Realism gets a bum rap in some circles of both fine art and cartooning because trying to represent the visual world accurately through drawing is, by definition, doomed to failure. That, though, was exactly the quixotic gesture at the core of Karl Stevens’s weekly comic strip, which ran for seven years in the Boston Phoenix under several names. Its final two years are now collected in this very odd, thoroughly charming volume. “Failure” is about failures that look like successes, or vice versa, in the impecunious life of an artist in Stevens’s Boston neighborhood.
Many of these strips, especially in the book’s first half, are observational, slice-of-life gags: overheard bits of bawdy conversation or vignettes about Stevens and his friends getting drunk, lounging around in bed, dealing with petty humiliations. The baseline style of Stevens’s artwork is exquisitely rendered, with micro-fine pen lines that capture the slightest gradations of light and shade. A lot of these strips make some kind of reference to the history of representational art. In one, we see a typically precise image of Stevens’s hand drawing a nude model, side-by-side with his preparatory contour sketch. (He wittily undercuts it with dialogue about embarrassing himself by making an inappropriate joke in front of the model.)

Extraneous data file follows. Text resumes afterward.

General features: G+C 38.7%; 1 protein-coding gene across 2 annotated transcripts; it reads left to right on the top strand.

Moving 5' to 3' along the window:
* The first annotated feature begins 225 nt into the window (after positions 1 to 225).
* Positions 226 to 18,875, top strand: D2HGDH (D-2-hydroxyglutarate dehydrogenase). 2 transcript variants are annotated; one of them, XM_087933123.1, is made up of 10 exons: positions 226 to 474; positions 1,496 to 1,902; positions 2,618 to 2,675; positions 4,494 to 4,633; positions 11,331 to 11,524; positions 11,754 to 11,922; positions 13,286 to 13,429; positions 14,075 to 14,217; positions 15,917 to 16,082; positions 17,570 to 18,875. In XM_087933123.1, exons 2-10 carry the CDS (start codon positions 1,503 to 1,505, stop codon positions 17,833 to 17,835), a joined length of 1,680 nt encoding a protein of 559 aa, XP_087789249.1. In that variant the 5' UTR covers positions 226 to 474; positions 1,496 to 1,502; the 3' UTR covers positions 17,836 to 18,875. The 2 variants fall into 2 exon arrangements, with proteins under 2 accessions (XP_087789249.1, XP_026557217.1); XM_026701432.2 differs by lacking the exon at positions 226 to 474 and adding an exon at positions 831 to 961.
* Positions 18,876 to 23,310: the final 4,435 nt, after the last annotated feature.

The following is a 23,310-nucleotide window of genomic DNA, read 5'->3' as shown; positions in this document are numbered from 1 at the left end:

In the later strips, though, Stevens plays with the form he’s established, illustrating episodes with watercolors or more “cartoony” techniques, or printing deliberately unfinished-looking rough drawings. He also shifts from showing moments that might well have happened to moments that definitely didn’t. There are scenes involving the giant foot from Monty Python, parodies of “The Family Circus” and “Garfield,” and Stevens’s future descendant riding an enormous rabbit.
He often suggests that he’s reporting from the fringes of the class war. The cultural “failure” he’s documenting is the one to which the very rich have consigned everyone else.
Wolk is the author of “Reading Comics: How Graphic Novels Work and What They Mean.”
By Karl Stevens
Alternative Comics. $21.95